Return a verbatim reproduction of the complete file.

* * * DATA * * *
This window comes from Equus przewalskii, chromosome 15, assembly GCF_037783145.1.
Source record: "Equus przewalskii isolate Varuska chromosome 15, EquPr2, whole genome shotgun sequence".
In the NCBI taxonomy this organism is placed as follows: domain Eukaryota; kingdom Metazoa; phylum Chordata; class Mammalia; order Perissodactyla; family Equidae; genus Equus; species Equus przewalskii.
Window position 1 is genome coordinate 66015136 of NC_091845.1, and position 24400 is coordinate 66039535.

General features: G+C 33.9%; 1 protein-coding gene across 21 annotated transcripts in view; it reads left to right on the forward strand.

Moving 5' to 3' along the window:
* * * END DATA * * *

This window comes from Equus przewalskii, chromosome 15, assembly GCF_037783145.1.
Source record: "Equus przewalskii isolate Varuska chromosome 15, EquPr2, whole genome shotgun sequence".
In the NCBI taxonomy this organism is placed as follows: domain Eukaryota; kingdom Metazoa; phylum Chordata; class Mammalia; order Perissodactyla; family Equidae; genus Equus; species Equus przewalskii.
Window position 1 is genome coordinate 66015136 of NC_091845.1, and position 24400 is coordinate 66039535.

General features: G+C 33.9%; 1 protein-coding gene across 21 annotated transcripts in view; it reads left to right on the forward strand.

Moving 5' to 3' along the window: